Fearing I would be incinerated on the spot, Melisa dove and tackled me when I tried to enter the church. I finally convinced her I was safe by asking who exactly would do that? I mean, it’s not like there’s anyone up there watching. Besides, I survived walking around the Vatican and even visiting the Sistine Chapel; this was nothing to worry about.  

It’s a nice-looking church. Small and functional and not rife with excessive ornamentation meant to impress god members of the congregation. In case anyone is wondering, there was a sign welcoming people to enter. Also in case anyone is wondering, regardless of my feelings toward religious institutions, I’m always respectful toward the symbols. 

There’s a small cemetery right outside the church and some of the graves date a ways back . . . I presume one needed some sort of stature (or cash contributions) to merit space in such a small area.

Anyway, a nice little photographic opportunity. 

A bit further down the road, we come to the Kapaʻau Community Center and the statue of King Kamehameha that sits in silent vigil in front of it.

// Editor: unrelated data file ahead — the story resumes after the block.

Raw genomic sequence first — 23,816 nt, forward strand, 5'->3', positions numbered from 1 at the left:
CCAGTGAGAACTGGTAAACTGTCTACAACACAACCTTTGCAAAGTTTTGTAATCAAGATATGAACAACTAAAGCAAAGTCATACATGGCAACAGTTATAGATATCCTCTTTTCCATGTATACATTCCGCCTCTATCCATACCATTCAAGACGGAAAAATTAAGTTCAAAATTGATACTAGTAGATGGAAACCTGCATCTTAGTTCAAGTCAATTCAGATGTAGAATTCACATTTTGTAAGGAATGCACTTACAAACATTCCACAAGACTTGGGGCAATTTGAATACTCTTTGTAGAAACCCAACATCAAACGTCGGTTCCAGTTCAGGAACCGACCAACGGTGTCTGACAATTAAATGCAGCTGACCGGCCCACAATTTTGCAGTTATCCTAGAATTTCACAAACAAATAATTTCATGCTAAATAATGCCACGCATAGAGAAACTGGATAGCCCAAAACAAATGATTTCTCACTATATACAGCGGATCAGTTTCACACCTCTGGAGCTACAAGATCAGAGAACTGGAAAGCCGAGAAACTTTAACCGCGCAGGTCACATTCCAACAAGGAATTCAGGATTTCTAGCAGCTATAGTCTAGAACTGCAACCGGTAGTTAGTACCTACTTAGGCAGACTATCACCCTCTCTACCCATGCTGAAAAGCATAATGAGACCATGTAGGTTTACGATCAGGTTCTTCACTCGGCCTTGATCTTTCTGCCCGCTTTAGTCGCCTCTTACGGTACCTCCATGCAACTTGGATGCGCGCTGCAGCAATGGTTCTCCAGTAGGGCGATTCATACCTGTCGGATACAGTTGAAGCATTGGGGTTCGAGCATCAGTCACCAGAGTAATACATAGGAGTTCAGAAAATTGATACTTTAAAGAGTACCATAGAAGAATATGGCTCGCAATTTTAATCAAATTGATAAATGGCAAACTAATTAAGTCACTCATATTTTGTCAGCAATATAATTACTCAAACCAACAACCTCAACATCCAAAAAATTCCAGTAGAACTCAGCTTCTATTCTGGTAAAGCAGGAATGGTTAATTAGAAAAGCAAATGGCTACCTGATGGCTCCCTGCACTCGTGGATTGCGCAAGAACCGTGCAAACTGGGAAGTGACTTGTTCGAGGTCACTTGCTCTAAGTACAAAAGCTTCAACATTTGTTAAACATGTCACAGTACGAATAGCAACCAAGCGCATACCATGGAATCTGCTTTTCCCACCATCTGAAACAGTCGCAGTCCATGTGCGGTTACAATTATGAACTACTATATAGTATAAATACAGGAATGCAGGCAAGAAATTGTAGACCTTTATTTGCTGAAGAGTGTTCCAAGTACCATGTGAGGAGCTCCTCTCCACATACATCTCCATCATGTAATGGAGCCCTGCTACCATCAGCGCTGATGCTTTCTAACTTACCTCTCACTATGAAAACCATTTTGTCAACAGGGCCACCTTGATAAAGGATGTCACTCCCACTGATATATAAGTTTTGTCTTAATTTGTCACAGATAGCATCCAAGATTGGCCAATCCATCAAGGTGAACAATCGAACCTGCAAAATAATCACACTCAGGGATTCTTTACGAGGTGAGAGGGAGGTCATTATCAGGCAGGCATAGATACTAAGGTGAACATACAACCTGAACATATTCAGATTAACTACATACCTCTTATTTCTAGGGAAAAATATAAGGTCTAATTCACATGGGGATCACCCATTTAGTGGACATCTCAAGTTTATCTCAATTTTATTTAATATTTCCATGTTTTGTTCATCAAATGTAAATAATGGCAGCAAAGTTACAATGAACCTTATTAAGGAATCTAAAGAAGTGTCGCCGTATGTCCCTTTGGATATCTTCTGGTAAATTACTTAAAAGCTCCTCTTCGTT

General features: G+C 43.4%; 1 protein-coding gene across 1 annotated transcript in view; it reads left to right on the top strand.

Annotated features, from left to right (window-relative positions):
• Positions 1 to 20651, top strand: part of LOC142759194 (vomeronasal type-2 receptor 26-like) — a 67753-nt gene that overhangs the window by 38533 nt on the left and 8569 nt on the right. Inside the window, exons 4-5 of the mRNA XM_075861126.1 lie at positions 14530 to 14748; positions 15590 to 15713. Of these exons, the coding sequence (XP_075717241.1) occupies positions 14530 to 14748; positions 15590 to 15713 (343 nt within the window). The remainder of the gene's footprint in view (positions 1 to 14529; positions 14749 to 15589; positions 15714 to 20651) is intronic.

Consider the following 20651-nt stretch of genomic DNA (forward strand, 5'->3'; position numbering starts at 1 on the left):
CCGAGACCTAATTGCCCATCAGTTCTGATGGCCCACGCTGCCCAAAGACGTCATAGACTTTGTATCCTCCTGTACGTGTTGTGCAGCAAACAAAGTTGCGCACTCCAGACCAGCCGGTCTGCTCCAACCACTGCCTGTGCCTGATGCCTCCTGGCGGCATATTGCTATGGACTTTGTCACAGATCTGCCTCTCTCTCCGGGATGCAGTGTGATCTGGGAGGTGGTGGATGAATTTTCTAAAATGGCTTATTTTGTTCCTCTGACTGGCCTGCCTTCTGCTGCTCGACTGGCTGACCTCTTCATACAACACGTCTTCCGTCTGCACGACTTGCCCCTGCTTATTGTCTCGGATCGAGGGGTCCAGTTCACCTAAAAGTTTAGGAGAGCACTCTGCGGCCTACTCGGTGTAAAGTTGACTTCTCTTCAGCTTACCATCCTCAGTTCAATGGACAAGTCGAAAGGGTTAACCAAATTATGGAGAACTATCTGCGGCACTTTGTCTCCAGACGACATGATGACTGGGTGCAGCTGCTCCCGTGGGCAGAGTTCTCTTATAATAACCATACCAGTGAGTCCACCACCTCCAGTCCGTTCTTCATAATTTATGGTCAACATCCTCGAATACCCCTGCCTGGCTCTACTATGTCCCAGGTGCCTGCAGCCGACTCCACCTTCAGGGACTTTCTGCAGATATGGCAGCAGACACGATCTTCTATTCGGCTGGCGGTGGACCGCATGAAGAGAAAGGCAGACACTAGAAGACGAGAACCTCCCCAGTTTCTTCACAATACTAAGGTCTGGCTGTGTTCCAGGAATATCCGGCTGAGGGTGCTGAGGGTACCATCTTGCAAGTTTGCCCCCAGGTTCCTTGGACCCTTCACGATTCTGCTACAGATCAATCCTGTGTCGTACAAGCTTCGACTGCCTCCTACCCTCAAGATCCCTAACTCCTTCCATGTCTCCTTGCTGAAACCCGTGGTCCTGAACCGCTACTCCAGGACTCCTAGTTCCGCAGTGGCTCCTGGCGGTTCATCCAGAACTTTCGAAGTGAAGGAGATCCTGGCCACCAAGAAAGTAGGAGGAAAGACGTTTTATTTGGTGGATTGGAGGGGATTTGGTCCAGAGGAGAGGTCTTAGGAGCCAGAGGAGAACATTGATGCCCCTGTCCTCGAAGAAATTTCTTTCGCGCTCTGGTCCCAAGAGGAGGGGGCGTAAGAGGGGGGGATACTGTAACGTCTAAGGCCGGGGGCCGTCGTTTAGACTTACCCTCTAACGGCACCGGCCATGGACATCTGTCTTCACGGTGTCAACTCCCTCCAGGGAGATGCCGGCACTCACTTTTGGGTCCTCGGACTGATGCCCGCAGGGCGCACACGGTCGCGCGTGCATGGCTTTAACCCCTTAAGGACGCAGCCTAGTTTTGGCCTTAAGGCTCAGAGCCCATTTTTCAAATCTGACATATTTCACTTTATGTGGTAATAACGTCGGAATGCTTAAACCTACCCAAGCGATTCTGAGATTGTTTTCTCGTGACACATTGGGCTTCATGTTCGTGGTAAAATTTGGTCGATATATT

As I drove up, I felt an immediate feeling of loss . . . one might want to review THIS post before continuing. As a reminder, here are a few photos (reprocessed) from that visit. 

Those are big trees . . . I had even placed an item to give a sense of scale . . . 

Do you see it? . . . it’s a quarter. 

Here are a couple of shots from earlier this year (a rainy day). 

Well, here are those trees now . . . 

Once again, I placed something in the photos to give it a sense of scale. 

Like I said, it was a shock . . . those trees were there in 1991 when we first visited the island. I photographed them in every subsequent visit to the island. I tried searching the local news for any hint as to why they had been cut down, but no mention of it I found. I know a few years ago, one had been damaged by high winds and they cut a big branch off (you can see it in the first photo). I’ll ask at a shop owner next time we’re up there. 

Regardless, the place doesn’t look the same without them. 

At least, the building is still there. 

As is the statue

The interesting thing about this version of the statue is the whiteness of the white of the eyes . . . makes him look like a Goa’uld which — as every SG-1 fan knows — had eyes that would flash much like the statue’s. 

. . . it would explain so much . . . 

Here’s what the statue has to look at all day and night. 

Well, not quite . . . he’s actually looking to the side, eyes fixed on the sea. You can read a bit more about the statue HERE.

The interesting thing is that they cut one of the trees down to the ground, but not the other. And — in fact — it looks like the tree is actively trying to come back (again, an object is included to give a sense of scale).